Step Aside Pumpkin Spice, It's The Autumn Cocktail You'll Want To Mix Up This Month
A couple of birthdays ago, a friend gifted me a homemade honey liqueur called Viryta. According to the card, this adult liquid is of Lithuanian origin. According to my taste buds, it's true origin is from unicorn tears and the meow of kittens!
Some common uses of viryta include using it as an aperitif or a palate cleanser. Or for lunch ;) This is a very potent and tasty beverage, typically made with grain alcohol, numerous spices, honey, and a blend of citrus fruits. And probably multiple rays of sunshine. I fell in love at first sip and wanted to find out if I too could mix up a batch. I scoured the internet and found a somewhat simple recipe to work off. (Find the posted link below).
I stopped in at the oh-so-awesome purveyors of all things saucy, Bottles, on the East Side of Providence, to grab the alcohol base. Then I popped over to the East Side Market to snag all the non-alcoholic necessities for the recipe. I already had some honey from Aquidneck Honey (I love them and their BEE-licious honey!) at home.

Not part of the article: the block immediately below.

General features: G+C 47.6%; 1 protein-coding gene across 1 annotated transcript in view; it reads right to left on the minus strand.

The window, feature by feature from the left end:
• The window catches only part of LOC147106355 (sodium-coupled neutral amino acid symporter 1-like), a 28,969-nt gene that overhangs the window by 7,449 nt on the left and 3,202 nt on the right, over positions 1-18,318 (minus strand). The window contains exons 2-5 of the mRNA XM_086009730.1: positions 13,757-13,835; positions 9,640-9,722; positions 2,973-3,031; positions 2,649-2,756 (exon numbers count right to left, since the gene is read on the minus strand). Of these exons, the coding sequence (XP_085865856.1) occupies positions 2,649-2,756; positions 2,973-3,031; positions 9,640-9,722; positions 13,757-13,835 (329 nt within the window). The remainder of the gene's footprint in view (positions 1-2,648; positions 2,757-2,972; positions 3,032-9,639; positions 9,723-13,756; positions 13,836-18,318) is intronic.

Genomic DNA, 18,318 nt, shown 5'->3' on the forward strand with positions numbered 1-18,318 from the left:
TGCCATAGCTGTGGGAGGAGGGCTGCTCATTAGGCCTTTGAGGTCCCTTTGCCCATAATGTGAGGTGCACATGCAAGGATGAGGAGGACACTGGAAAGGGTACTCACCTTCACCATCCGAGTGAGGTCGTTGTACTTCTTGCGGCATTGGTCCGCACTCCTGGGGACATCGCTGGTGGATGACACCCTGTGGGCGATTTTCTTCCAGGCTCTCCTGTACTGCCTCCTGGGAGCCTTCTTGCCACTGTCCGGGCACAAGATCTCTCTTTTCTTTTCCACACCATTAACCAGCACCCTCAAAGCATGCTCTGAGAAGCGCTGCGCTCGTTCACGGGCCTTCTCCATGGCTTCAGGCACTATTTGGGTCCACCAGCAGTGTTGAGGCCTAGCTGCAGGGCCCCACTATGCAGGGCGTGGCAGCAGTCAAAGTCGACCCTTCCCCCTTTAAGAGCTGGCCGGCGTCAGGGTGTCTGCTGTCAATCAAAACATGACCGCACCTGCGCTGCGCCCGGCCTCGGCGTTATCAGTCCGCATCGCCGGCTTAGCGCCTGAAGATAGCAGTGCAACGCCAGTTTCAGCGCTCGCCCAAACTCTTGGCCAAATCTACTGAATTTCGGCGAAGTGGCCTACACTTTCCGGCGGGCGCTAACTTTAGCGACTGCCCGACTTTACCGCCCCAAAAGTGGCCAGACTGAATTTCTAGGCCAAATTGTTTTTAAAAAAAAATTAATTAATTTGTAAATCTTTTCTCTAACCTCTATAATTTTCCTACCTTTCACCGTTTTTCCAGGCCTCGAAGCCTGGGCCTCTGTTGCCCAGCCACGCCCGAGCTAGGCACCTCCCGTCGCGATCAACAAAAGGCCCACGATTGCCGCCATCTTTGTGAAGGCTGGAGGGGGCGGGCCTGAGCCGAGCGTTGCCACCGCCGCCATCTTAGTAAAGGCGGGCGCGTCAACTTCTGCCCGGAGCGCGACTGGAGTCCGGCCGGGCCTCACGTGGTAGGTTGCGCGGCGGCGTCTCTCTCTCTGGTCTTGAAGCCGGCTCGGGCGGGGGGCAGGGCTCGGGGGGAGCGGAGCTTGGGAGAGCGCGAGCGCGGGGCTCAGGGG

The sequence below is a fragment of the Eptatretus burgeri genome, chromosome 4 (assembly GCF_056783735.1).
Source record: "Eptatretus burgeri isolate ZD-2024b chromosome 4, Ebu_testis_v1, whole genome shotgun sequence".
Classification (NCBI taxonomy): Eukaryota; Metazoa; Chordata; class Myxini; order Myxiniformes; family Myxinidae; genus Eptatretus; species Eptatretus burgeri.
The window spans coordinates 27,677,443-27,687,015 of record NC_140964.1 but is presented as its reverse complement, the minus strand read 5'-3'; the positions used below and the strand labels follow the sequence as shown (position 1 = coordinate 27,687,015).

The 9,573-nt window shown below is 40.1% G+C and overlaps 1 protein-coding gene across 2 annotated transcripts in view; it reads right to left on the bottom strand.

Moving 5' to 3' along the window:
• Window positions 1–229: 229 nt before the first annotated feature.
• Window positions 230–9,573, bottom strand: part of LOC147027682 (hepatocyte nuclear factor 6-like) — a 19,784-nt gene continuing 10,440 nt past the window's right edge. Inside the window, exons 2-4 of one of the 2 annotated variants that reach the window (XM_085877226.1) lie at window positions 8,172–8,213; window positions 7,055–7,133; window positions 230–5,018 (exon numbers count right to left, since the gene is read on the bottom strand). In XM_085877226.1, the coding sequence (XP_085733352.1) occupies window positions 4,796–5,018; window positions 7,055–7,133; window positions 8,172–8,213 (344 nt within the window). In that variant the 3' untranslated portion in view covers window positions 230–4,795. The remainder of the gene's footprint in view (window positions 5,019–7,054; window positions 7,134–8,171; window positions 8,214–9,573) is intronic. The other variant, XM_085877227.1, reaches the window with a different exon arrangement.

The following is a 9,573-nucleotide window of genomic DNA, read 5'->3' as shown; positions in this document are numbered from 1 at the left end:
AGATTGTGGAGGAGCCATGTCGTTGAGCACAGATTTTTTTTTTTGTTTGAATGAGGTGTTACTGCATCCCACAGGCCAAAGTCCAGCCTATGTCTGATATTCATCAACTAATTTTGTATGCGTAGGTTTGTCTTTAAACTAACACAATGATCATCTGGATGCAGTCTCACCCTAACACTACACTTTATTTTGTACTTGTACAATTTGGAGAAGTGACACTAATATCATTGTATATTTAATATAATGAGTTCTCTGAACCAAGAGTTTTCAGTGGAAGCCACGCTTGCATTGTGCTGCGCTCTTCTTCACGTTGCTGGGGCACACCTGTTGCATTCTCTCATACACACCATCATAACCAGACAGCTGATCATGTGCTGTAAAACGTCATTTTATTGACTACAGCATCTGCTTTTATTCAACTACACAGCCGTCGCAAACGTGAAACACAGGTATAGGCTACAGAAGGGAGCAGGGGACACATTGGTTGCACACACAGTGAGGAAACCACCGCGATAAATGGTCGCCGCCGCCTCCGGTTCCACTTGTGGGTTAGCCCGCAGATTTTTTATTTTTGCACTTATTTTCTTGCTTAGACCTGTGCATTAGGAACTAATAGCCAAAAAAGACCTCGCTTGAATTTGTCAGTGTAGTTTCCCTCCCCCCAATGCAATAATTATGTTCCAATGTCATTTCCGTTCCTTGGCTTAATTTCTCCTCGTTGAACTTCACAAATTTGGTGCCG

This aromatic liqueur tastes lovely when served warm, however, I have it on good authority (wink, wink) that it taste just as delicious splashed into a glass of Champs or ginger beer. It is proven that honey has natural antibiotic qualities, as well as being superior for soothing a sore throat. And you know, it's for your health so that's good enough for me - Cheers To Good Health!
Link to one of many Viryta recipes below. (I've heard that most families will NOT share their custom recipe with anyone other than family. That is some seriously loyal drink making!)
More About Stacey Doyle
I love documenting people, places and food! When I'm not wielding my camera, I love hunting for treasures with the bf at local thrift and antique shops, traveling near and far, enjoying laughs & vino with friends and murder mysteries.
Photo Credits: All photos courtesy of Stacey Doyle
**This post has been updated and revised from the 2017 original.